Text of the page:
Mary I (18 Feb. 1516 – 17 Nov. 1558) was the Queen of England and Ireland from July 1553 until her death. She was a queen driven by religious zealotry who would send hundreds of her subjects to burn at the stake for not renouncing their faith. Aptly, she gained a notoriety and was given the nickname “Bloody Mary”.
This documentary is presented by Dr David Starkey. It is a compelling story of two of England’s most striking monarchs: a brother and sister, tied by blood and affection, and torn apart by religion, power, and some of the bloodiest episodes in English history.
Mary (who was to become England’s first reigning Queen since Matilda but who is best known to generations of British schoolchildren as Bloody Mary) was the first born child of Henry VIII. For 20 years she was heir to her adored father.
Then came the birth of her little half-brother Edward, and Mary found herself cast into the shadows, ignored by her father and declared illegitimate by Act of Parliament. Nonetheless she became very attached to the motherless boy, and he to her, declaring her his dearest sister.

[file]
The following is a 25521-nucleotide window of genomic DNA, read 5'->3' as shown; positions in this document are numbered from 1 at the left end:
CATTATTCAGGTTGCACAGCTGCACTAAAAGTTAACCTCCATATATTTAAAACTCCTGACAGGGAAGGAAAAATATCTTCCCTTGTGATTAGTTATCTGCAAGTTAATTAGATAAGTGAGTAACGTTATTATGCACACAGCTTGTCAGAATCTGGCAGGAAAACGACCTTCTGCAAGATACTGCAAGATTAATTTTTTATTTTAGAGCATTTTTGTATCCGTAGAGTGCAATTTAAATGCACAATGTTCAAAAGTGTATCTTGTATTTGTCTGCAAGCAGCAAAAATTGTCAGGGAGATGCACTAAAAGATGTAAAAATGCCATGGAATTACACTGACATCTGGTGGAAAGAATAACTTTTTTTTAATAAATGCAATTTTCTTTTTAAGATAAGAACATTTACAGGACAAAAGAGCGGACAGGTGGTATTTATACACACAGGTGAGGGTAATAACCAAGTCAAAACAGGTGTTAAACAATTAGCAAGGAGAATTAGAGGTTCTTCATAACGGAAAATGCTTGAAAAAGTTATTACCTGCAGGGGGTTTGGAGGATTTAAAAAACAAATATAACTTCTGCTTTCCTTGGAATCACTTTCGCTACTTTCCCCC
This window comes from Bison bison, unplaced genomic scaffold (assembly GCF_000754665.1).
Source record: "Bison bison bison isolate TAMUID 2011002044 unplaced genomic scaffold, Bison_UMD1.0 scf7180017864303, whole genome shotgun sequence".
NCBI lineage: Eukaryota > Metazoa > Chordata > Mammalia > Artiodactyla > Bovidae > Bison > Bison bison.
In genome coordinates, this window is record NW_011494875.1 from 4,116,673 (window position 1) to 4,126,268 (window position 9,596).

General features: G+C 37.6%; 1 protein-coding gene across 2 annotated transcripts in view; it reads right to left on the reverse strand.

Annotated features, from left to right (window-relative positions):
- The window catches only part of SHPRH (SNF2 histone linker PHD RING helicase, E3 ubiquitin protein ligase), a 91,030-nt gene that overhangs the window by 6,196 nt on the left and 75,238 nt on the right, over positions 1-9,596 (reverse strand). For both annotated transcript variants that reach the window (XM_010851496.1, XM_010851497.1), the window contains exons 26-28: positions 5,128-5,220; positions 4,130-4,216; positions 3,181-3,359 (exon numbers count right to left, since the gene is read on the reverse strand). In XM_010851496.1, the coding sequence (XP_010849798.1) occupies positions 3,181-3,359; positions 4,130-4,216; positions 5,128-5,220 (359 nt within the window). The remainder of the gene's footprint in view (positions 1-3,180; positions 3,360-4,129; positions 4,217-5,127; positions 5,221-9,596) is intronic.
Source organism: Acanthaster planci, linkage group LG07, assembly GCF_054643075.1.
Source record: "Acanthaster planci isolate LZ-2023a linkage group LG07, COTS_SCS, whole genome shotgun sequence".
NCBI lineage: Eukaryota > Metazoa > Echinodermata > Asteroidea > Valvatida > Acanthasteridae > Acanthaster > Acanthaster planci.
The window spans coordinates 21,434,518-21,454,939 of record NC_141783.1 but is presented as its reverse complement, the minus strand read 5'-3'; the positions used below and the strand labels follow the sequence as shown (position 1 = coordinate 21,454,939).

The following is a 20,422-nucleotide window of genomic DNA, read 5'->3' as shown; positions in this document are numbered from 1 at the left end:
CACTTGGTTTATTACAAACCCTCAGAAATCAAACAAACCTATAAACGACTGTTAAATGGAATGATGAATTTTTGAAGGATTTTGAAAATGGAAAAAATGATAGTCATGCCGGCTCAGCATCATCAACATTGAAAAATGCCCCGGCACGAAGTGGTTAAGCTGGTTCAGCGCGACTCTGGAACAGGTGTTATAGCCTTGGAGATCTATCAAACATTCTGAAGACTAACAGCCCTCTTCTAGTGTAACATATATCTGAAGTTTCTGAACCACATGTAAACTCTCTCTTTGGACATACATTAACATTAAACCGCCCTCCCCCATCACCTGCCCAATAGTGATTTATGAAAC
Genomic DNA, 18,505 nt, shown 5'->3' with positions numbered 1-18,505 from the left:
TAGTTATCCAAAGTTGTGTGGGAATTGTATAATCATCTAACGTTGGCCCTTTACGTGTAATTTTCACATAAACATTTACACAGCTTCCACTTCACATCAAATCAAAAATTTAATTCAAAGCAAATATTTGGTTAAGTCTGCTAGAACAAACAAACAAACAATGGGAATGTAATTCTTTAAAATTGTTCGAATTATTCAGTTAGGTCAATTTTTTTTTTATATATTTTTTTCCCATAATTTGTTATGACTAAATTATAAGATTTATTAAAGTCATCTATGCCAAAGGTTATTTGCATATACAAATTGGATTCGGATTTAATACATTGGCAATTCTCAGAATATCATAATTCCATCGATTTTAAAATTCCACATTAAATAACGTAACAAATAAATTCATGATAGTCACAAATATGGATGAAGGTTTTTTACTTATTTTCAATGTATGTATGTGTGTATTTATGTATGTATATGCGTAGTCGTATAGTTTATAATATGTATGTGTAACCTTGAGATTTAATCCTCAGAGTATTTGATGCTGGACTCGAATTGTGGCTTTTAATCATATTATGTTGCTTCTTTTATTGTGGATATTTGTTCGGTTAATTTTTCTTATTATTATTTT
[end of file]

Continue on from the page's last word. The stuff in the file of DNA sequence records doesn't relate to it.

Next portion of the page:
When Edward was just nine, their father died and the young boy became King, surrounded by advisors and further distanced from his beloved elder sister. But by now they were divided not just by power and status, but also by faith.
Mary was a staunch Catholic, Edward a reforming Protestant: at this time such matters were not an issue of personal choice but matters of life or death, treason or heresy.
Within a few years Mary was under virtual house arrest and banned from celebrating mass; within a few more years Edward was dead at the tragically early age of 16 and Mary became Queen.
The new queen set about making England a Catholic country once more and hundreds of Protestants, including Edward’s most trusted advisors, were burnt at the stake because they refused to renounce their faith.